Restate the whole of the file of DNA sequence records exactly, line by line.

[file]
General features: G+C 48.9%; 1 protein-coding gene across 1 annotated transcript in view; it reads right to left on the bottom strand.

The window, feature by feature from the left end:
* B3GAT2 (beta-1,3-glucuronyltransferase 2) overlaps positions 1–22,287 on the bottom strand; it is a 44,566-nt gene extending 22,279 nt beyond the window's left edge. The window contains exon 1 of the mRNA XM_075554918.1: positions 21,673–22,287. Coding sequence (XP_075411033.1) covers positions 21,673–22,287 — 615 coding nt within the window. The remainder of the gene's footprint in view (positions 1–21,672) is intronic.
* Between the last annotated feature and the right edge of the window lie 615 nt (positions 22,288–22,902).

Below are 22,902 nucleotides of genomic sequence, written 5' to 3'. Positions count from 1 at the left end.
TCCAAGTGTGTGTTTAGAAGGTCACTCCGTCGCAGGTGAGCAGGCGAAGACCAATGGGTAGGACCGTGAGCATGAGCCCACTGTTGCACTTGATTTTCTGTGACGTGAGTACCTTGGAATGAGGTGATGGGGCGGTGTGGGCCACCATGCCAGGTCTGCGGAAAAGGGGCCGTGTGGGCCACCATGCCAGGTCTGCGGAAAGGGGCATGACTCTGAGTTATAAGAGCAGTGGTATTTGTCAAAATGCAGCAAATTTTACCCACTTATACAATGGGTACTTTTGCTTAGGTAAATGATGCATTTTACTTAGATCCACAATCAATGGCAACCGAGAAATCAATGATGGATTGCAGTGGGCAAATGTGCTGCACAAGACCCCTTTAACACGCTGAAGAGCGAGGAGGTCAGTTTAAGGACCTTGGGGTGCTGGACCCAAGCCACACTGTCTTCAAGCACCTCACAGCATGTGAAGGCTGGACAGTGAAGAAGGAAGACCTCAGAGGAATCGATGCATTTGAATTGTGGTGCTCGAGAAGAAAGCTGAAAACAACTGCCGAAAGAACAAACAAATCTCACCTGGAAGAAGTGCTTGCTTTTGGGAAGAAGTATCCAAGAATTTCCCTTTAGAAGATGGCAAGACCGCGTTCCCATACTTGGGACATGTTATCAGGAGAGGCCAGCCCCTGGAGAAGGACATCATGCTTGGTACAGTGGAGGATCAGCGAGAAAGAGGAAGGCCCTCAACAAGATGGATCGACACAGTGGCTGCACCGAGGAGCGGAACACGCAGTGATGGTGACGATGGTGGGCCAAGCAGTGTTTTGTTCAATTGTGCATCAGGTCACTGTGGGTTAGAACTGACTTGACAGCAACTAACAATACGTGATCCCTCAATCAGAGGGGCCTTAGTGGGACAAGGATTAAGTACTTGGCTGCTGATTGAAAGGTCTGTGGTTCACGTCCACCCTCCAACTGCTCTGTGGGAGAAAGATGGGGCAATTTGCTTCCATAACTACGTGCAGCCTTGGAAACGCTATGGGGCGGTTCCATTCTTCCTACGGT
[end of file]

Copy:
General features: G+C 48.9%; 1 protein-coding gene across 1 annotated transcript in view; it reads right to left on the bottom strand.

The window, feature by feature from the left end:
* B3GAT2 (beta-1,3-glucuronyltransferase 2) overlaps positions 1–22,287 on the bottom strand; it is a 44,566-nt gene extending 22,279 nt beyond the window's left edge. The window contains exon 1 of the mRNA XM_075554918.1: positions 21,673–22,287. Coding sequence (XP_075411033.1) covers positions 21,673–22,287 — 615 coding nt within the window. The remainder of the gene's footprint in view (positions 1–21,672) is intronic.
* Between the last annotated feature and the right edge of the window lie 615 nt (positions 22,288–22,902).

Below are 22,902 nucleotides of genomic sequence, written 5' to 3'. Positions count from 1 at the left end.
TCCAAGTGTGTGTTTAGAAGGTCACTCCGTCGCAGGTGAGCAGGCGAAGACCAATGGGTAGGACCGTGAGCATGAGCCCACTGTTGCACTTGATTTTCTGTGACGTGAGTACCTTGGAATGAGGTGATGGGGCGGTGTGGGCCACCATGCCAGGTCTGCGGAAAAGGGGCCGTGTGGGCCACCATGCCAGGTCTGCGGAAAGGGGCATGACTCTGAGTTATAAGAGCAGTGGTATTTGTCAAAATGCAGCAAATTTTACCCACTTATACAATGGGTACTTTTGCTTAGGTAAATGATGCATTTTACTTAGATCCACAATCAATGGCAACCGAGAAATCAATGATGGATTGCAGTGGGCAAATGTGCTGCACAAGACCCCTTTAACACGCTGAAGAGCGAGGAGGTCAGTTTAAGGACCTTGGGGTGCTGGACCCAAGCCACACTGTCTTCAAGCACCTCACAGCATGTGAAGGCTGGACAGTGAAGAAGGAAGACCTCAGAGGAATCGATGCATTTGAATTGTGGTGCTCGAGAAGAAAGCTGAAAACAACTGCCGAAAGAACAAACAAATCTCACCTGGAAGAAGTGCTTGCTTTTGGGAAGAAGTATCCAAGAATTTCCCTTTAGAAGATGGCAAGACCGCGTTCCCATACTTGGGACATGTTATCAGGAGAGGCCAGCCCCTGGAGAAGGACATCATGCTTGGTACAGTGGAGGATCAGCGAGAAAGAGGAAGGCCCTCAACAAGATGGATCGACACAGTGGCTGCACCGAGGAGCGGAACACGCAGTGATGGTGACGATGGTGGGCCAAGCAGTGTTTTGTTCAATTGTGCATCAGGTCACTGTGGGTTAGAACTGACTTGACAGCAACTAACAATACGTGATCCCTCAATCAGAGGGGCCTTAGTGGGACAAGGATTAAGTACTTGGCTGCTGATTGAAAGGTCTGTGGTTCACGTCCACCCTCCAACTGCTCTGTGGGAGAAAGATGGGGCAATTTGCTTCCATAACTACGTGCAGCCTTGGAAACGCTATGGGGCGGTTCCATTCTTCCTACGGT